Chapter 3: Valuing Struggle


In this chapter, Boaler discusses research that indicates that individuals with growth mindsets, who view challenges and mistakes as opportunities for learning, are generally more effective in their lives. A mindset consists of beliefs that influence how we respond to struggles and mistakes. In Japan, for instance, students spend a significant amount of time (44%) grappling with concepts, whereas U.S. students spend less than 1% of their time doing so. Japanese schools do not segregate students by ability, fostering a diverse learning environment that enhances discussion. This approach emphasizes the importance of struggle in learning. Teachers encourage students to tackle difficult tasks to stimulate brain development, promoting a deep understanding through struggle and revision.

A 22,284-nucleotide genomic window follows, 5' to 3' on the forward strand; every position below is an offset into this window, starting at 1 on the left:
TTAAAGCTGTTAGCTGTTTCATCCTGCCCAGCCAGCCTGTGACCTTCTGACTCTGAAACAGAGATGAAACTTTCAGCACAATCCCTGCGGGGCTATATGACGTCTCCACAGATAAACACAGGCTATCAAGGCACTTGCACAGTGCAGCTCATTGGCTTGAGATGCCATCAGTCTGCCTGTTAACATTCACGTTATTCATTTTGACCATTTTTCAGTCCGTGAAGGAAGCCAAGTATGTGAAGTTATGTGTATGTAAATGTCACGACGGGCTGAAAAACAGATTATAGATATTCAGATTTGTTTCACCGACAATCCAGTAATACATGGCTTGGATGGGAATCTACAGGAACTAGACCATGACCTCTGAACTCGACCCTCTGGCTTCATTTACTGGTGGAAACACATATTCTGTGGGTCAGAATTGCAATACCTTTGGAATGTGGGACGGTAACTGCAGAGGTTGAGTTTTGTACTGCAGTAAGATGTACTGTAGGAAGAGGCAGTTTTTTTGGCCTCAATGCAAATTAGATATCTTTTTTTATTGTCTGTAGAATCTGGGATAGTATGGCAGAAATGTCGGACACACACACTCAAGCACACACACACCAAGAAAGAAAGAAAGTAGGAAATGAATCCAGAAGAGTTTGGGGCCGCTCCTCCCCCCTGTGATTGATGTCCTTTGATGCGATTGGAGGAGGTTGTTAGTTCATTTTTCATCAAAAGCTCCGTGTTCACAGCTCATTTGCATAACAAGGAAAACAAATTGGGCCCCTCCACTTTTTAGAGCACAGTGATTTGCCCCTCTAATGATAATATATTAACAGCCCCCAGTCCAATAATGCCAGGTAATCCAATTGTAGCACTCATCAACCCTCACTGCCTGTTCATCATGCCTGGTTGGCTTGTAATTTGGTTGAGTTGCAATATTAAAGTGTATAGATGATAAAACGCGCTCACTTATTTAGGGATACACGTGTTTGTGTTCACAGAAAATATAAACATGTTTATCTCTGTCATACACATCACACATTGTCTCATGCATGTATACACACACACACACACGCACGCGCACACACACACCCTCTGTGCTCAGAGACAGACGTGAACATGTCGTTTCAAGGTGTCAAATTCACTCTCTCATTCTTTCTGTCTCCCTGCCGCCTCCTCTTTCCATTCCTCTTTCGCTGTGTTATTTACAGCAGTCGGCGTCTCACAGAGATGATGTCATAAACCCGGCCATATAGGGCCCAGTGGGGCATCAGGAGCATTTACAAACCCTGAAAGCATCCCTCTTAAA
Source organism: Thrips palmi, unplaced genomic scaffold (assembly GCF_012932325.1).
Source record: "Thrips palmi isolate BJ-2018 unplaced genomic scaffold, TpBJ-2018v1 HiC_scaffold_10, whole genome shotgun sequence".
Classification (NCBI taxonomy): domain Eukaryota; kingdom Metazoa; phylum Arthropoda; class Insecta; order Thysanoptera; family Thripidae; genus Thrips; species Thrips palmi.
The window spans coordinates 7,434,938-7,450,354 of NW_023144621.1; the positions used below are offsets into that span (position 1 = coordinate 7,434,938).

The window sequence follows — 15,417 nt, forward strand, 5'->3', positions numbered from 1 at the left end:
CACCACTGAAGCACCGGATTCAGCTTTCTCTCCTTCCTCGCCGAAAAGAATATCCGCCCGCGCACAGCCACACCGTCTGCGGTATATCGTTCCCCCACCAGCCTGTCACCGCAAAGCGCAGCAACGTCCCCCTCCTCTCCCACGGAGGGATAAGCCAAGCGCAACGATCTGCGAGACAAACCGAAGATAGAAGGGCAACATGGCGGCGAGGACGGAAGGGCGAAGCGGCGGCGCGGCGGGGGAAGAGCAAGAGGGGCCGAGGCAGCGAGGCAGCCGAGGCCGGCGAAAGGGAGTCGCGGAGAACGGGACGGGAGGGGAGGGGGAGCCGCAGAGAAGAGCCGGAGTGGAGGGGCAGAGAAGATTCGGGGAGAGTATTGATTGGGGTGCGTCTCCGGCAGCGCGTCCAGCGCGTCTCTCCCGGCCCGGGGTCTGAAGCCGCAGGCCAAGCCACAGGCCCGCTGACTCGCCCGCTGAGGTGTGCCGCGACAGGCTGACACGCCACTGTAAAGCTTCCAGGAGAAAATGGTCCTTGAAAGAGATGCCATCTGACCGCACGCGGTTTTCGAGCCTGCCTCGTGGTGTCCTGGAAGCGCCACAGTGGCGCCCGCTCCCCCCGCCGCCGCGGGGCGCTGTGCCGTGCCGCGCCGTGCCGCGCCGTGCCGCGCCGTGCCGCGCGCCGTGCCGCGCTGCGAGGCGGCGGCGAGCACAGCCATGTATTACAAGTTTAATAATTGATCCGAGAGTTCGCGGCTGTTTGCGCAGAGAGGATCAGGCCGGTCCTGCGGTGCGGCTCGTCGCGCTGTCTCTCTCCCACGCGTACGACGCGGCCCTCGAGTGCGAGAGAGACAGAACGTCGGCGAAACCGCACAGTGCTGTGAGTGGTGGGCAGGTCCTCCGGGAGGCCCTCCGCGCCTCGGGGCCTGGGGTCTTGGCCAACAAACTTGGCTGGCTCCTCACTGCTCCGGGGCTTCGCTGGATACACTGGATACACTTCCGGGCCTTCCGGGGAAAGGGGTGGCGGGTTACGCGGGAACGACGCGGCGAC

Effective teaching practices include giving students challenging, open-ended problems before teaching specific methods, thus engaging their intuition and prior knowledge. Neuroscience supports the idea that struggle leads to growth, as highlighted by Carol Dweck’s work on fixed versus growth mindsets. Celebrating mistakes and using growth-oriented praise help students embrace challenges without fear of failure. Ultimately, learning is seen as a dynamic process where struggle provides significant opportunities for growth.

Key Math-ish Principle(s): 

The importance of mindset on learning.

Key Ideas/Themes:

Reflection Questions:

After reading this chapter reflect on the following questions. Think about: